County declares state of emergency

Messenger photo by Pat Donahue
All of the hangars at the Madison County Airport incurred moderate to severe damage as a result of a tornado-storm event that hit the county on the morning of Feb. 28.

(Posted March 1, 2024)

By Kristy Zurbrick, Madison Editor

In an emergency meeting held this morning, the Madison County commissioners declared a state of emergency in the wake of the tornado/storm event that swept through parts of the county on Feb. 28. The event caused significant damage to homes, buildings, and property. Major cleanup efforts are under way.

“Declaring a state of emergency allows the county to move immediately and nimbly to deploy resources and assist our residents and businesses in need,” the commissioners stated in a press release issued this afternoon.

The emergency declaration supports the Madison County Emergency Management Agency and temporarily allows the county to make expedited purchases to aid in the emergency response. It’s also the county’s first step toward applying for potential state and federal aid for costs incurred in response to the storm.

Messenger photo by Pat Donahue
Cleanup at the Madison County Airport started at 10 a.m. Feb. 28, approximately five hours after a tornado swept through the area. A structural engineer visited the site on March 1 to start the review process and grade the structures as to how safe they were to enter. The airport is closed to everyone except authorized personnel.

One of the county’s own properties, the Madison County Airport, was among the entities hardest hit by the storm. Two of the airport’s newest hangars, which were about four years old, were completely destroyed, according to Madison County Administrator Rob Slane. Several other hangars suffered moderate to significant damage, as did some of the privately owned planes stored at the airport. The control tower building stood up to the storm remarkably well, Slane said, though its communication tower did come down.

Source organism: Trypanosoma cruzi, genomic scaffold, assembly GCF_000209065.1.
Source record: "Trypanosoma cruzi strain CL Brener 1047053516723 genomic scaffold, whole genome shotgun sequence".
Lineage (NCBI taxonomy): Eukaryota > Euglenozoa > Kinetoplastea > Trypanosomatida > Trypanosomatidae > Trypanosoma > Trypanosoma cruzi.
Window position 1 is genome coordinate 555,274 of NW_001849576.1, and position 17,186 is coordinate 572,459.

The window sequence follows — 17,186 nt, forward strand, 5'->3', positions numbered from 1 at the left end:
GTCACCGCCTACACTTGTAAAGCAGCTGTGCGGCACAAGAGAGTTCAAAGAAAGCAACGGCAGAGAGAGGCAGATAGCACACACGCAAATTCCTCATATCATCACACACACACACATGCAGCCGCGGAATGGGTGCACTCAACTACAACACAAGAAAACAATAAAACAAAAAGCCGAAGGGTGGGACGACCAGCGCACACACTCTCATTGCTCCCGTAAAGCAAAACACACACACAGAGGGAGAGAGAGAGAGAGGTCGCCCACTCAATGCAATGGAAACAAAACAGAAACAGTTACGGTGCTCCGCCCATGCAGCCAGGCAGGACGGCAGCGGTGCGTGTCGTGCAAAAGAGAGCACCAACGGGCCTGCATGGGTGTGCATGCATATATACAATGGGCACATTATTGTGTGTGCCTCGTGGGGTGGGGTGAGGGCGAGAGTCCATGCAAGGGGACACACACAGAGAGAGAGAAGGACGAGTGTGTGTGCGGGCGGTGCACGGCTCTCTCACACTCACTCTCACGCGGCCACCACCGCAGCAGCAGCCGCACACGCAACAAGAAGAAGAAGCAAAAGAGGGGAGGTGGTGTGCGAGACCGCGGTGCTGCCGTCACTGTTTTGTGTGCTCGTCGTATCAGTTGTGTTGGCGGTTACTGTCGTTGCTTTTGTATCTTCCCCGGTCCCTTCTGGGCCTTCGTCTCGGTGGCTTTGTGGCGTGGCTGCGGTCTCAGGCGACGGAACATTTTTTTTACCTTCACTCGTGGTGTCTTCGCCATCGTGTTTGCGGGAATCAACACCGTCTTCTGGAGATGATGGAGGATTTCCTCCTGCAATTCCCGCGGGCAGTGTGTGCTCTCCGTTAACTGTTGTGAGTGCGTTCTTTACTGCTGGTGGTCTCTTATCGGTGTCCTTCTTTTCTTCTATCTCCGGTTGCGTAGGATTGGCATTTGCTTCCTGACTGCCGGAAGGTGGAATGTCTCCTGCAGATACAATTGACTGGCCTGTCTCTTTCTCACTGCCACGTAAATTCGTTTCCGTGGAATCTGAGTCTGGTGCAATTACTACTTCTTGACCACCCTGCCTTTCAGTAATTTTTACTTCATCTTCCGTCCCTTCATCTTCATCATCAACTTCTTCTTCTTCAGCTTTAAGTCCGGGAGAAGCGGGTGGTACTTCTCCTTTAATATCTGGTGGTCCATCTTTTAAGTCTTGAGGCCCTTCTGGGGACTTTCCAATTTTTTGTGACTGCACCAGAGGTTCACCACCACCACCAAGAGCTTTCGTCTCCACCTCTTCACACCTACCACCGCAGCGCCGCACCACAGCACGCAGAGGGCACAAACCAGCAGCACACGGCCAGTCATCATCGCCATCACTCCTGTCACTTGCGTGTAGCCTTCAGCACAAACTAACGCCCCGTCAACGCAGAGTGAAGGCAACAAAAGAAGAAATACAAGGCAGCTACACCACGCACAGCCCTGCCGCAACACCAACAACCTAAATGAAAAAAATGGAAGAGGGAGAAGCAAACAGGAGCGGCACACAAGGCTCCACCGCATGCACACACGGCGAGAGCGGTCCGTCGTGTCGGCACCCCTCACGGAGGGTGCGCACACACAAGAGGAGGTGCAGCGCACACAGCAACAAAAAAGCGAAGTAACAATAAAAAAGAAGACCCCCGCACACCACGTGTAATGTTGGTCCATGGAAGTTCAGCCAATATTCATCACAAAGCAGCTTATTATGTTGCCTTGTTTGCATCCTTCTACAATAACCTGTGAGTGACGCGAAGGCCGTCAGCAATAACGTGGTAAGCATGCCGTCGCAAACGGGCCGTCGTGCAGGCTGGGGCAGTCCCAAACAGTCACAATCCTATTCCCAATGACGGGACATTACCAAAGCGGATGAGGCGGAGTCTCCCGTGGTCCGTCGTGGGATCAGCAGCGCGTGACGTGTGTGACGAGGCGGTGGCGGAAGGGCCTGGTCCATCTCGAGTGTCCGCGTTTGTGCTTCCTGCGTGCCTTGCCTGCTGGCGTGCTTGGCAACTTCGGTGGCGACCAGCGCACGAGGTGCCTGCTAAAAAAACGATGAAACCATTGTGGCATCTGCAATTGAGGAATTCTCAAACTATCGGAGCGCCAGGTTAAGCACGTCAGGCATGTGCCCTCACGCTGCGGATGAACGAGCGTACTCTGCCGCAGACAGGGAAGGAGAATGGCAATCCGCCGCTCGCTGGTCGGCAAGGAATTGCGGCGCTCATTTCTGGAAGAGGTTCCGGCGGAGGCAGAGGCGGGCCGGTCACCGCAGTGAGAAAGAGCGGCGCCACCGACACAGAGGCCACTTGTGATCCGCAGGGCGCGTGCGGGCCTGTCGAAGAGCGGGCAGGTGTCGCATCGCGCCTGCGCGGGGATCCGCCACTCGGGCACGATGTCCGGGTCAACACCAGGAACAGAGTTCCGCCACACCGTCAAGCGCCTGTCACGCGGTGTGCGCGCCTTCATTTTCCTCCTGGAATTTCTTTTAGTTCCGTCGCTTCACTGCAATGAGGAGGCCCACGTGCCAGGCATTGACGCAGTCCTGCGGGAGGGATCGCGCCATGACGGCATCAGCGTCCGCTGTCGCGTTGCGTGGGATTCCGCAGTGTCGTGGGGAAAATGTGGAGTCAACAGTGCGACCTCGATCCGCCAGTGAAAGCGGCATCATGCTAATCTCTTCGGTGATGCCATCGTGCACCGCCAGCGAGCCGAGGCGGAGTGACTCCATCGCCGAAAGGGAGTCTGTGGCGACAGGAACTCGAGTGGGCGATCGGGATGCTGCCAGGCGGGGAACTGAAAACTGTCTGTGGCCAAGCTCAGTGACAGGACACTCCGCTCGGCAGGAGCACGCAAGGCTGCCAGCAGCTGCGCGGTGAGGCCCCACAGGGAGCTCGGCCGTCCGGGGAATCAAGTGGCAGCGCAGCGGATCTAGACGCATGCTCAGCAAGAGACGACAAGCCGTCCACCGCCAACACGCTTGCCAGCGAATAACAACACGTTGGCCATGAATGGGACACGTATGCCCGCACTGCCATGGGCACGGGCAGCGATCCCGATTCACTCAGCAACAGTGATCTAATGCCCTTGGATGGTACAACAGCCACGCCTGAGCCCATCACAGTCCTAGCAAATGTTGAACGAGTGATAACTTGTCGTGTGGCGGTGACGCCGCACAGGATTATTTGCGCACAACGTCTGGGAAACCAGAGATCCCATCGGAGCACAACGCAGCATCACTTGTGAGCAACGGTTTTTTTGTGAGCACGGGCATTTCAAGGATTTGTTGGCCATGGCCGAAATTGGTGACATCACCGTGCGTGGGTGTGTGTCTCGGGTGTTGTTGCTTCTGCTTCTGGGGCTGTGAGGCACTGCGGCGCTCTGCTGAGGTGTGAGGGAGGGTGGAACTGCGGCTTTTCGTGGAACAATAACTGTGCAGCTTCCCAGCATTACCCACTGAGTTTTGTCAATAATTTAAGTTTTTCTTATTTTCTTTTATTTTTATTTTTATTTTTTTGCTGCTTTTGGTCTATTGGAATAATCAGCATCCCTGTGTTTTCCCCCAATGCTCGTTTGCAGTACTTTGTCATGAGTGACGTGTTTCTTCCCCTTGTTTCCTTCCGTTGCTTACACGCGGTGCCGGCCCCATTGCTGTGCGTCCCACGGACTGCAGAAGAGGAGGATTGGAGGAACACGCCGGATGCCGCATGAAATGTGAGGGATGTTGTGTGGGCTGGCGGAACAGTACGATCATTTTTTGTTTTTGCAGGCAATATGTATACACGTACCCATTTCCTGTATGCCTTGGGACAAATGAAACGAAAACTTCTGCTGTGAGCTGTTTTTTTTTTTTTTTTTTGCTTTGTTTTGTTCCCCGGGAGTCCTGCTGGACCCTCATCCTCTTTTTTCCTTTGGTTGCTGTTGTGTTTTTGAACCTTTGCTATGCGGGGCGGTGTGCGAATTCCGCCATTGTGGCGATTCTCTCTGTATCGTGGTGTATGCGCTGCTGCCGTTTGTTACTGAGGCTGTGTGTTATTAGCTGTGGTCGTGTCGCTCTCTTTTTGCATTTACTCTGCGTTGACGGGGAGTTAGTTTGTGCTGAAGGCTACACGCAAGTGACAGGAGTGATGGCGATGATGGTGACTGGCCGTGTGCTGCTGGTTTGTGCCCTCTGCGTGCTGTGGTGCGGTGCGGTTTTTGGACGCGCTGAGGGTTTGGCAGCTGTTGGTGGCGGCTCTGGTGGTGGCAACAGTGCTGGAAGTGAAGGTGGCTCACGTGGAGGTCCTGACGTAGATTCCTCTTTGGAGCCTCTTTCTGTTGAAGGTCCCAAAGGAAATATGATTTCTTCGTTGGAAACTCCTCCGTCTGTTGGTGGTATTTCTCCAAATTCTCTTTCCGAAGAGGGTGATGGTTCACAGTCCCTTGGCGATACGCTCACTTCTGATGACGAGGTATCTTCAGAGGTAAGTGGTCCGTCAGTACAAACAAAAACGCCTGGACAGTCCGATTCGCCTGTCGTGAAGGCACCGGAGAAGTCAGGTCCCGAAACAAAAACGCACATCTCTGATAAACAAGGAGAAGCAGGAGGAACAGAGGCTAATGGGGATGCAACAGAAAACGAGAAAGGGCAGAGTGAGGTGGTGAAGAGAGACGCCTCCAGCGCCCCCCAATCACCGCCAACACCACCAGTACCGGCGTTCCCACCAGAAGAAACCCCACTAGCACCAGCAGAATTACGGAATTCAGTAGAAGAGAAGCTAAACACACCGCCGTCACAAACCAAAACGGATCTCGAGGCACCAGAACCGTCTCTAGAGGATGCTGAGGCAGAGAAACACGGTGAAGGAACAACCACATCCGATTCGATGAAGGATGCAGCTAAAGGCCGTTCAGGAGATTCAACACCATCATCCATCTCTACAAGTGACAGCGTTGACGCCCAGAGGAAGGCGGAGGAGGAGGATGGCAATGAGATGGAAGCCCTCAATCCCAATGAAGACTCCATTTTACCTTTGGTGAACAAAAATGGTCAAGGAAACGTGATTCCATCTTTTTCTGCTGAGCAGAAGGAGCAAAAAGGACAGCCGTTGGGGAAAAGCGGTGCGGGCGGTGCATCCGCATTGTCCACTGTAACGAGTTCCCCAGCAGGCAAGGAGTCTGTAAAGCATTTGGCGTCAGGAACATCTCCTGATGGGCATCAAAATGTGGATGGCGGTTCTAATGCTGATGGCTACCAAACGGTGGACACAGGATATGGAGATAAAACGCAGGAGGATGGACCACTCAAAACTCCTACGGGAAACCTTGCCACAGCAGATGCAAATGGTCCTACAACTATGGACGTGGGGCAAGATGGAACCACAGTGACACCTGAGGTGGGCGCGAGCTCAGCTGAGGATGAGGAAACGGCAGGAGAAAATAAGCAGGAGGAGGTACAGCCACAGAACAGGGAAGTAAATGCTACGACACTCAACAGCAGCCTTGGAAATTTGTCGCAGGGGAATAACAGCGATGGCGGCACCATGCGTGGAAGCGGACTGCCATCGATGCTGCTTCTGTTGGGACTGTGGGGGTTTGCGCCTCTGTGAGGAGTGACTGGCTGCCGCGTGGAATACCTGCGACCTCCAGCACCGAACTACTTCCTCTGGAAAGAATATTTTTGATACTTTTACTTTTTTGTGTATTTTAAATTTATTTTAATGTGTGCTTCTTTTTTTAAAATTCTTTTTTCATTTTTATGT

“A structural engineer was out today to start the review process. We will determine which buildings are safe to enter, which need to be shored up to have safe entry, and which buildings just will not be able to be entered due to safety concerns; it’s likely that those hangars will need to be demolished,” Slane said.

Currently, due to safety concerns, the airport is closed to everyone except approved personnel.

“We have a disaster response company out there cleaning up. They started at about 10 a.m. on Wednesday cleaning up major debris, anything that could potentially get airborne again and cause additional damage. We hope to have most of it cleaned up by this Saturday,” Slane said.

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